He writes: "Survey after survey has demonstrated that Labour members want to remain in Europe and, more recently, are overwhelmingly in favour of a referendum to help bring an end to Brexit. If Labour’s leadership, in its anxiety not to upset Leave voters, continues to maintain its studied ambivalence on the issue, then it risks effectively proving the cynics correct, thereby ensuring that what many have hailed as a renaissance of grassroots participation party politics ends up as a nail in its coffin." Read more.
The UK is increasingly polarized by Brexit identities and they seem to have become stronger than party identities, according to a new academic report in which several academics from Queen Mary's School of Politics and International Relations contributed to.
The report, Brexit and public opinion 2019, by The UK in a Changing Europe, provides an authoritative, comprehensive and up-to-date guide to public opinion on each of the key issues around Brexit.
Only one in 16 people did not have a Brexit identity, while more than one in five said they had no party identity. Sir John Curtice’s latest analysis of public opinion on a further referendum finds there has been no decisive shift in favour of another referendum.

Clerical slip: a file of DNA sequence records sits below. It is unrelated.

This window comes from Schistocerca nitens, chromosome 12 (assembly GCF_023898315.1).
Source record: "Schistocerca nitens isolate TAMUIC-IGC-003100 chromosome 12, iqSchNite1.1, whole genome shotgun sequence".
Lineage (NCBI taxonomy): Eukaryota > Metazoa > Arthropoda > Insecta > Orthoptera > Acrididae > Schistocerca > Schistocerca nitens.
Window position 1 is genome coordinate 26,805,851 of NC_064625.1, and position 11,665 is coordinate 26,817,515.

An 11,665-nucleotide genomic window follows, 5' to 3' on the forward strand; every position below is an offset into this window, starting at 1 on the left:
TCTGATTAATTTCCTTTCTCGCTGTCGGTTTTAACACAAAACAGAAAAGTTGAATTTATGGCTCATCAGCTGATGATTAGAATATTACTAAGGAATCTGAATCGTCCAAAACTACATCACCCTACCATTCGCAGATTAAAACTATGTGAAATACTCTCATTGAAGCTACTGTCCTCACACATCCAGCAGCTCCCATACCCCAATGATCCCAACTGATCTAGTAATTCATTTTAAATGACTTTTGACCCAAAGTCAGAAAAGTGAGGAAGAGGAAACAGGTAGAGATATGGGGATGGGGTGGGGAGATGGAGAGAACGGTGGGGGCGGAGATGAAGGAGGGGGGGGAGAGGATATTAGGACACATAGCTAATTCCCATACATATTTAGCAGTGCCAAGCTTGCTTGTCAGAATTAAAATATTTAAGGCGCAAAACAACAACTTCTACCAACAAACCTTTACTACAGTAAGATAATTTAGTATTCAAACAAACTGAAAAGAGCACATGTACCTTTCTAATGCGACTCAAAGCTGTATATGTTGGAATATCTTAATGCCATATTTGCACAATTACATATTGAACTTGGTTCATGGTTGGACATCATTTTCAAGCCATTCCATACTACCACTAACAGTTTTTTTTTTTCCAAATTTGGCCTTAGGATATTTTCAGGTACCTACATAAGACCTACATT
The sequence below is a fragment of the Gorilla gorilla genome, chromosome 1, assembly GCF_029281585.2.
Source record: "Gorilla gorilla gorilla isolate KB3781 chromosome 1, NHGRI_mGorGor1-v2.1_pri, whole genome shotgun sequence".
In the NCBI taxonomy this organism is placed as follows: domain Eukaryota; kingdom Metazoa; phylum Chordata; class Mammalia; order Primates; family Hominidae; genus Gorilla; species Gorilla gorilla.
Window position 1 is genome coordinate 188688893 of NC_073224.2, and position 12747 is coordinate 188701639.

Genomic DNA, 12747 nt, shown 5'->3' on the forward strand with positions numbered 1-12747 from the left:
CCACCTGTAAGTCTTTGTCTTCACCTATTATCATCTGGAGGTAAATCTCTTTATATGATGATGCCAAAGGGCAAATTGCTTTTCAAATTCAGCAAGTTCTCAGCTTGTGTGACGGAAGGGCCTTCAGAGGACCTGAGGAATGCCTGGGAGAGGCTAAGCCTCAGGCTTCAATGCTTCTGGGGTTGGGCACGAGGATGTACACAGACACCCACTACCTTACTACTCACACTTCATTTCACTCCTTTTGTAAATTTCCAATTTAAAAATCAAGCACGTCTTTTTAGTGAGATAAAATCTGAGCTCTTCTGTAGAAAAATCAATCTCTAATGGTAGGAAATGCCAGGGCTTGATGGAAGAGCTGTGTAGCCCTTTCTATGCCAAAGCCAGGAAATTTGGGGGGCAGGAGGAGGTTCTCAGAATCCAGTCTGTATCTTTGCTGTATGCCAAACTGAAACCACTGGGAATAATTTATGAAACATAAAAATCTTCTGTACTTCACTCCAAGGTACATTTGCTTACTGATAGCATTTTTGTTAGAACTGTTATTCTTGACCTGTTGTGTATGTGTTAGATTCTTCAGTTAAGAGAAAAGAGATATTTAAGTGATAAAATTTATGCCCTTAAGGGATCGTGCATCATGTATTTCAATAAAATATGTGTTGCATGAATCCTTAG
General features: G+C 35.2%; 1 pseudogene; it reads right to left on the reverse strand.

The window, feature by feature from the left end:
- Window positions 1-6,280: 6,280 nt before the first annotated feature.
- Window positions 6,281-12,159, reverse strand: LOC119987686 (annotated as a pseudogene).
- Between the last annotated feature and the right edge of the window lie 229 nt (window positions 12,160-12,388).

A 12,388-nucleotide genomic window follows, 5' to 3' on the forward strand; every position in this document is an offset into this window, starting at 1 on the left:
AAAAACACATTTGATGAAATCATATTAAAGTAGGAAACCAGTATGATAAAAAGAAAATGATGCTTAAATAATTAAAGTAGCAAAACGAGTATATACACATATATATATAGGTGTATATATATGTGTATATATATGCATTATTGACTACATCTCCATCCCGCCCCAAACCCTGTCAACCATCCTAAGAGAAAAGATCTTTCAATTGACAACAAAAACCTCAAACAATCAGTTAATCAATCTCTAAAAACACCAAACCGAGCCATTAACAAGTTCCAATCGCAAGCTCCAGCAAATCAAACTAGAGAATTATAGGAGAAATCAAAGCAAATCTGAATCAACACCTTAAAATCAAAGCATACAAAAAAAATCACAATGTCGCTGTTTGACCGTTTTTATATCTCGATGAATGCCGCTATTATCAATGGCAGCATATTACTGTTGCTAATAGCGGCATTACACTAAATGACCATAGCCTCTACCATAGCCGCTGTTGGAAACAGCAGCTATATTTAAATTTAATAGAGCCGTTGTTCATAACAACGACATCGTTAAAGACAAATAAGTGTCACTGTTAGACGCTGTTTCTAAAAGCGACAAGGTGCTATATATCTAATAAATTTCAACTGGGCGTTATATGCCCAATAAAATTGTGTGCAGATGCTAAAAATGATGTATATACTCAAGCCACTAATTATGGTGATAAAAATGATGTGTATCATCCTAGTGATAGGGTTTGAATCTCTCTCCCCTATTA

Professor Philip Cowley's work focused on the views of MPs. According to his research MPs who voted leave are overwhelmingly likely to think the process of Brexit has highlighted divisions that were already present in society. 78 per cent of Leave-voting MPs subscribed to this view.
Those who voted Remain, on the other hand, have a far more mixed perspective: 52 per cent think the principal effect of Brexit was that existing divisions were exposed, but 39 per cent think that the creation of new division has been the more important outcome.
Professor Tim Bale, Professor Paul Webb (University of Sussex) and Dr Monica Poletti contributed to a chapter on the views of political party members. They found that 82 per cent of Conservative Party members were opposed to holding another referendum if Mrs May’s deal couldn’t get parliamentary approval, while 79 per cent of Labour members wanted to see another vote held.
They argue that the current situation could profoundly shake up the existing party system. If Brexit isn’t delivered to the satisfaction of Conservatives, then there may soon be a lot of very unhappy Conservative Party members looking for a new home. Yet if it is, and Jeremy Corbyn is seen by his rank and file to have enabled it, then the same might be true for Labour party members too.